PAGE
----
I covered several of my research books elsewhere, but I thought I would also talk about the books that were assigned to me for class. I feel rather self-indulgent in talking about this, but I do get asked frequently about what I'm learning and this is a good way to share that. So, without further ado...
Jesus Through the Centuries by Jaroslav Pelikan
This was my favorite non-fiction book that I read for class in Winter term (carried on from the Fall) and well it should be. Rather than trying to provide a blow by blow historical rendering of Christian philosophical development, Pelikan picks a different theme from each historical period and builds out the major ideas and figures of the era from that theme. Like, for Jesus as Liberator he talked about MLK and liberation theology, etc. etc. I really just loved this book. It felt both spiritually and intellectually enriching and provided a great balance of history, philosophy, and invitation for devotional contemplation.
After You Believe by N.T. Wright
I wanted to like this book more than I actually did. It's one of those books that feels like it would have been a really great long article or 100 page mini-book, but as a full length work, it fell a little flat for me. Wright's seed idea is a good one, and one that merits consideration for those concerned with Christian formation: rather than focusing on indoctrinating specific moral strictures, Christian discipleship should instead foster broader virtue instincts that provide actual character transformation, not just blind rule following. Again, good idea, just felt a bit thin for a whole book.
The History of Christian Thought by Jonathan Hill
This wasn't really my favorite. From what I've gathered, this book is assigned more or less because there's not a better version of it around. It gets the job done, I guess, the job being to account for the major thinkers of Christian philosophy. But between the complete homogeneity in his selection of figures to profile (seriously, the main thing you can say about the one woman you feature is that she writes the first account of a female orgasm?) and the constant interjection of humor, it doesn't really succeed for me. It is very readable, though, so one could do worse as a starting point in getting oriented in the subject.
The Story of Christianity (Vol. 1 & 2) by Justo Gonzalez
It's hard to say much about this one other than it is a great introduction to church history. I know that before I came to Regent, I was not sufficiently educated in this aspect of Christian tradition - sure, I knew my Western civ, but really thinking through the history of the church is vital to appreciating why today's Christianity looks the way that it does, evaluating doctrine, understanding tradition, etc. etc. It's not for nothing that I decided to basically do this course over again by being a history TA this year, and Gonzalez provides a clear, highly readable overview of church history.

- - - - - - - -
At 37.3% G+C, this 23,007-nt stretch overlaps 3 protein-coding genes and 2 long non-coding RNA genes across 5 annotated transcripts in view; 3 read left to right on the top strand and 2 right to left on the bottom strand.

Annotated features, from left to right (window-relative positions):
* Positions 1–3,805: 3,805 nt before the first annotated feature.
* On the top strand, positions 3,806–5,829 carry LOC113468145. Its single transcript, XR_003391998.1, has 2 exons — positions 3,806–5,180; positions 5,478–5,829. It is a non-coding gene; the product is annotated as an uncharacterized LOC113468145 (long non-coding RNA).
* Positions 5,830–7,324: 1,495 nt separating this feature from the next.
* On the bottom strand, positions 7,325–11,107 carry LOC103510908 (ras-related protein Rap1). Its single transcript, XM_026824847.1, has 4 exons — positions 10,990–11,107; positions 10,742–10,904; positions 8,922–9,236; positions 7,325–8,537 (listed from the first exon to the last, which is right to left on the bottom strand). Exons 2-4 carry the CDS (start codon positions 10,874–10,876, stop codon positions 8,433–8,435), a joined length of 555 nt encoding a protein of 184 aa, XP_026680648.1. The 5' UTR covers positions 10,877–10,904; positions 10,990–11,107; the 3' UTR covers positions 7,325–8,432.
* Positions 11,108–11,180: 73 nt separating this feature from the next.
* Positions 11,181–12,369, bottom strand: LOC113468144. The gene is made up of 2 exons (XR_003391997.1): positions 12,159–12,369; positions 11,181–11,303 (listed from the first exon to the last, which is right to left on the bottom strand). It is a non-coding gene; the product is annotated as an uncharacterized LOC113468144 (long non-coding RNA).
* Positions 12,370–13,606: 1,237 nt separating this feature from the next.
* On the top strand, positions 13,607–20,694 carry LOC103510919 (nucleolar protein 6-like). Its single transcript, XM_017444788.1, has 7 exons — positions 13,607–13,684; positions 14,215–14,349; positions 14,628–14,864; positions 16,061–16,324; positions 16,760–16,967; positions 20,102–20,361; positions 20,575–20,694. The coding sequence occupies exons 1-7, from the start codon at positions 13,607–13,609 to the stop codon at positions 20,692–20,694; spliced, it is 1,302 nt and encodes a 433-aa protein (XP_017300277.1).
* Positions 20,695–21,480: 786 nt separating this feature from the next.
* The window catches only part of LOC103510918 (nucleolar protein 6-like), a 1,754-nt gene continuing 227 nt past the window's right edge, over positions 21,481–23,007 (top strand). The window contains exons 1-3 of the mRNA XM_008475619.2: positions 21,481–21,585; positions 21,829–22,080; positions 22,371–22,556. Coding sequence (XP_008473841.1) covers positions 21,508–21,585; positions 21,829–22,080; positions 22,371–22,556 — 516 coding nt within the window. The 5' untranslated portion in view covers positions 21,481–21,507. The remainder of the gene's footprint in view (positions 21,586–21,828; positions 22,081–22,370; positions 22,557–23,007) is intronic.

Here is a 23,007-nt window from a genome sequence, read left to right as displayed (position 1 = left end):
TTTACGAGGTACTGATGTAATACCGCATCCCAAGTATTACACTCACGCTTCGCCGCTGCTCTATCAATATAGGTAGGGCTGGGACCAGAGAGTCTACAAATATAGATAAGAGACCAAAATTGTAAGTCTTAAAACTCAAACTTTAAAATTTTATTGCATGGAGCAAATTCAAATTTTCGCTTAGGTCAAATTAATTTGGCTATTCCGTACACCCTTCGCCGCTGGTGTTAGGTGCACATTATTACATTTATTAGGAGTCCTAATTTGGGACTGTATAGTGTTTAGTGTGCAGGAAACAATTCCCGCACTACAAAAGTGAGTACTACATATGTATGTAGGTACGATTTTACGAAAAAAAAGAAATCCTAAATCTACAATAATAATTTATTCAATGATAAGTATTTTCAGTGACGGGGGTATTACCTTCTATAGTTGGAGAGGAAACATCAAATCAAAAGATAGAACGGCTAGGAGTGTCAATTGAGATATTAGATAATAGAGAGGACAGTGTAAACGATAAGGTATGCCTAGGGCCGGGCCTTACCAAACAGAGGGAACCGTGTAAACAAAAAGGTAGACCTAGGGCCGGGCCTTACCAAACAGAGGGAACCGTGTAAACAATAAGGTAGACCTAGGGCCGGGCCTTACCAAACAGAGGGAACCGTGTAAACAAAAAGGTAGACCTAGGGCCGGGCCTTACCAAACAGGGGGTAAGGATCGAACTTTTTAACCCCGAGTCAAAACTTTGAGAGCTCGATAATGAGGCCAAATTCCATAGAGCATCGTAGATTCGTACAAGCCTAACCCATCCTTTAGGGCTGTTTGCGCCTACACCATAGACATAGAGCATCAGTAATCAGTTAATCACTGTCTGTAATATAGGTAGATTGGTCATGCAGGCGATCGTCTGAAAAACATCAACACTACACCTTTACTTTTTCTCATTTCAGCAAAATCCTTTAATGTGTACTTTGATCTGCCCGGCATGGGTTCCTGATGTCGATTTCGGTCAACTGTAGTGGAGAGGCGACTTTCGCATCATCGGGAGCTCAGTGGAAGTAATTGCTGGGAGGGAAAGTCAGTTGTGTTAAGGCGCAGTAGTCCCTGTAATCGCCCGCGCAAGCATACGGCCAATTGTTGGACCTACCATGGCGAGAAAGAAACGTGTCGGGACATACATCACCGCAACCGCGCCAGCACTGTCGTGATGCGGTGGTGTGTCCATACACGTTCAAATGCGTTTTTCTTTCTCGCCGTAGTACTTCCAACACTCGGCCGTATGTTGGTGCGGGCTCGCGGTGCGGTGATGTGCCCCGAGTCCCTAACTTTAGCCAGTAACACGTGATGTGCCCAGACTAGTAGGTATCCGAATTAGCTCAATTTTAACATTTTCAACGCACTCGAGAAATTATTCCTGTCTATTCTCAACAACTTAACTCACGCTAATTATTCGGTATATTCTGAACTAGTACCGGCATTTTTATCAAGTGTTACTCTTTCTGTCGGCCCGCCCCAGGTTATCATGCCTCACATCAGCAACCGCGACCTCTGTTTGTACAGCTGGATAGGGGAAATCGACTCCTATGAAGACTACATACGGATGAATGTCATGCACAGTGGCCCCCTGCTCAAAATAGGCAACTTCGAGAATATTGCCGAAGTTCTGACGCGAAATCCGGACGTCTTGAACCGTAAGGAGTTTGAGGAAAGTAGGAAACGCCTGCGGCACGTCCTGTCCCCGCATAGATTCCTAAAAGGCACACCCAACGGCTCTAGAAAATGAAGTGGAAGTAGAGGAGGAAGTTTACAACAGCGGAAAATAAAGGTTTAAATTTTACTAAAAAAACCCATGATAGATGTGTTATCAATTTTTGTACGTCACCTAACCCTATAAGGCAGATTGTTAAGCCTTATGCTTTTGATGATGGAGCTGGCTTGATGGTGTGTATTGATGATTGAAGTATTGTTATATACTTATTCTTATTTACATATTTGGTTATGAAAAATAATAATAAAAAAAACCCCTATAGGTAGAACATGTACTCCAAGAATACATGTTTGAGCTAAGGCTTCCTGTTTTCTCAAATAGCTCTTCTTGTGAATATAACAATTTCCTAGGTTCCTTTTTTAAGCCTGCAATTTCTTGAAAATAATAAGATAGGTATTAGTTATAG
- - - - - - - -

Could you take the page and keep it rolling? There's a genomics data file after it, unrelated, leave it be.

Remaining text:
The Writings of the New Testament by Luke Timothy Johnson
This provides a solid overview/introduction to each book of the New Testament - history, criticism, themes, etc. Pretty dry, truth be told, but he does have interesting insights, especially for the epistles.
The New Testament and the People of God by N.T. Wright
I'll say this was runner up for my favorite book of the semester. It also was by far the most difficult to get through, mostly because it inspired so many tangential thoughts that I moved through it at the glacial pace. It's one of those books where you read a page, pause for a few minutes to bask in multitude of thoughts that those few paragraphs inspire, and then keep going. In other words, this is a sipper, not a slurpper. It's mission is to provide foundational historical, cultural, social background for the New Testament to make its contents more intelligible - mission accomplished, Dr. Wright, at least for me. Here's one of the many quotes I wrote "yes!" next to in the margins:
"Part of the difficulty has been, I think, that the heirs of the Enlightenment have been too shrill in their denunciation of traditional Christianity, and that Christianity has often been too unshakably arrogant in resisting any new questions, let alone new answers, in its stubborn defense of... what? Christians have often imagined that they were defending Christianity when resisting the Enlightenment's attacks; but it is equally plausible to suggest that what would be orthodox Christianity was defending was often the pre-Enlightenment worldview, which was itself no more specifically 'Christian' than any other."
If I were to recommend two books from this last semester for your reading pleasure, it was definitely be Jesus Through the Centuries and The New Testament and the People of God. Pelikan's devotional approach to the history of Christianity's perception of the person of Jesus is approachable and important, not only for Christians' individual spirituality, but for enhancing ecumenical discussion and understanding. Wright's seminal work is crucial for a better understanding of the earliest Christians and the formation of the New Testament canon. He is not heavily pushing his atonement ideas here (which I know concern some folks), so this ought to be standard reading for all Christians who want to take Scriptural interpretation seriously. Which I hope is all of them.
What was the best book you've read in the last 6 months?